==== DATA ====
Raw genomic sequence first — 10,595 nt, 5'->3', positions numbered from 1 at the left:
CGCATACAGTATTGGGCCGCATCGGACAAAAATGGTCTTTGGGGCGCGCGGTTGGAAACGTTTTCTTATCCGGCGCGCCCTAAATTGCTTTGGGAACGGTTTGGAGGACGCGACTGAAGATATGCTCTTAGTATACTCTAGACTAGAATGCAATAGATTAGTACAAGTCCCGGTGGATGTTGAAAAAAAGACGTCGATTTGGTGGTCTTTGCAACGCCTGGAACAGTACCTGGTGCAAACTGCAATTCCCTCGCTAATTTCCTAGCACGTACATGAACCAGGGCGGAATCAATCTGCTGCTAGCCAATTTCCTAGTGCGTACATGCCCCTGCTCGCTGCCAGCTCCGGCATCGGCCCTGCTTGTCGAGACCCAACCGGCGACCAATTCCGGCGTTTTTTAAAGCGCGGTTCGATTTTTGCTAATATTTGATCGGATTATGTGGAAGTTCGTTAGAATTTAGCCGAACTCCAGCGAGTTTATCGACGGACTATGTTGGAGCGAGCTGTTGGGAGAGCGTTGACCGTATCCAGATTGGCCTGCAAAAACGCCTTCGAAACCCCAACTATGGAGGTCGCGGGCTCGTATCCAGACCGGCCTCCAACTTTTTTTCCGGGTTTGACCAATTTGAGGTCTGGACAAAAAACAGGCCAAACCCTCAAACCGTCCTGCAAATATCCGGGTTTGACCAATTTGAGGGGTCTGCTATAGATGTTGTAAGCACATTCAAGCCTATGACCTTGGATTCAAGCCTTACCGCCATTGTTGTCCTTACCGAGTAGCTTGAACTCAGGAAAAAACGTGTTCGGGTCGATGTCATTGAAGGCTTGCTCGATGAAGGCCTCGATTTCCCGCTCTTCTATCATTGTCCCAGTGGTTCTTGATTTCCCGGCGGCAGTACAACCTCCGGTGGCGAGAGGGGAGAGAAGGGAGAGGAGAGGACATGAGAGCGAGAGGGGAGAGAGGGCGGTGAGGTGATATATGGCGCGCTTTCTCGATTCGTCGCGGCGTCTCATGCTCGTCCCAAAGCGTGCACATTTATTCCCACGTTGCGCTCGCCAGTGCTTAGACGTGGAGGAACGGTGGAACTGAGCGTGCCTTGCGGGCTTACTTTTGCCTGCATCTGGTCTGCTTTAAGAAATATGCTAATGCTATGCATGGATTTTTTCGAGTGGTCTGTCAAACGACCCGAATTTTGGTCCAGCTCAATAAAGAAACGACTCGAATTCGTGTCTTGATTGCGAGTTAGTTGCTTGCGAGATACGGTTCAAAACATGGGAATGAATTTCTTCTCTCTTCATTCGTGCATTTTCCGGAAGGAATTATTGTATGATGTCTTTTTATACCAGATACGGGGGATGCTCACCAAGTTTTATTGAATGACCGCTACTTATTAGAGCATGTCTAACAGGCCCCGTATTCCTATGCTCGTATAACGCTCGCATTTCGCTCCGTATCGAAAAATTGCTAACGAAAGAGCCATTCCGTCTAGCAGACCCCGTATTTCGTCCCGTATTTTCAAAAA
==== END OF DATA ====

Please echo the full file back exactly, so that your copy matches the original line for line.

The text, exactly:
Raw genomic sequence first — 10,595 nt, 5'->3', positions numbered from 1 at the left:
CGCATACAGTATTGGGCCGCATCGGACAAAAATGGTCTTTGGGGCGCGCGGTTGGAAACGTTTTCTTATCCGGCGCGCCCTAAATTGCTTTGGGAACGGTTTGGAGGACGCGACTGAAGATATGCTCTTAGTATACTCTAGACTAGAATGCAATAGATTAGTACAAGTCCCGGTGGATGTTGAAAAAAAGACGTCGATTTGGTGGTCTTTGCAACGCCTGGAACAGTACCTGGTGCAAACTGCAATTCCCTCGCTAATTTCCTAGCACGTACATGAACCAGGGCGGAATCAATCTGCTGCTAGCCAATTTCCTAGTGCGTACATGCCCCTGCTCGCTGCCAGCTCCGGCATCGGCCCTGCTTGTCGAGACCCAACCGGCGACCAATTCCGGCGTTTTTTAAAGCGCGGTTCGATTTTTGCTAATATTTGATCGGATTATGTGGAAGTTCGTTAGAATTTAGCCGAACTCCAGCGAGTTTATCGACGGACTATGTTGGAGCGAGCTGTTGGGAGAGCGTTGACCGTATCCAGATTGGCCTGCAAAAACGCCTTCGAAACCCCAACTATGGAGGTCGCGGGCTCGTATCCAGACCGGCCTCCAACTTTTTTTCCGGGTTTGACCAATTTGAGGTCTGGACAAAAAACAGGCCAAACCCTCAAACCGTCCTGCAAATATCCGGGTTTGACCAATTTGAGGGGTCTGCTATAGATGTTGTAAGCACATTCAAGCCTATGACCTTGGATTCAAGCCTTACCGCCATTGTTGTCCTTACCGAGTAGCTTGAACTCAGGAAAAAACGTGTTCGGGTCGATGTCATTGAAGGCTTGCTCGATGAAGGCCTCGATTTCCCGCTCTTCTATCATTGTCCCAGTGGTTCTTGATTTCCCGGCGGCAGTACAACCTCCGGTGGCGAGAGGGGAGAGAAGGGAGAGGAGAGGACATGAGAGCGAGAGGGGAGAGAGGGCGGTGAGGTGATATATGGCGCGCTTTCTCGATTCGTCGCGGCGTCTCATGCTCGTCCCAAAGCGTGCACATTTATTCCCACGTTGCGCTCGCCAGTGCTTAGACGTGGAGGAACGGTGGAACTGAGCGTGCCTTGCGGGCTTACTTTTGCCTGCATCTGGTCTGCTTTAAGAAATATGCTAATGCTATGCATGGATTTTTTCGAGTGGTCTGTCAAACGACCCGAATTTTGGTCCAGCTCAATAAAGAAACGACTCGAATTCGTGTCTTGATTGCGAGTTAGTTGCTTGCGAGATACGGTTCAAAACATGGGAATGAATTTCTTCTCTCTTCATTCGTGCATTTTCCGGAAGGAATTATTGTATGATGTCTTTTTATACCAGATACGGGGGATGCTCACCAAGTTTTATTGAATGACCGCTACTTATTAGAGCATGTCTAACAGGCCCCGTATTCCTATGCTCGTATAACGCTCGCATTTCGCTCCGTATCGAAAAATTGCTAACGAAAGAGCCATTCCGTCTAGCAGACCCCGTATTTCGTCCCGTATTTTCAAAAA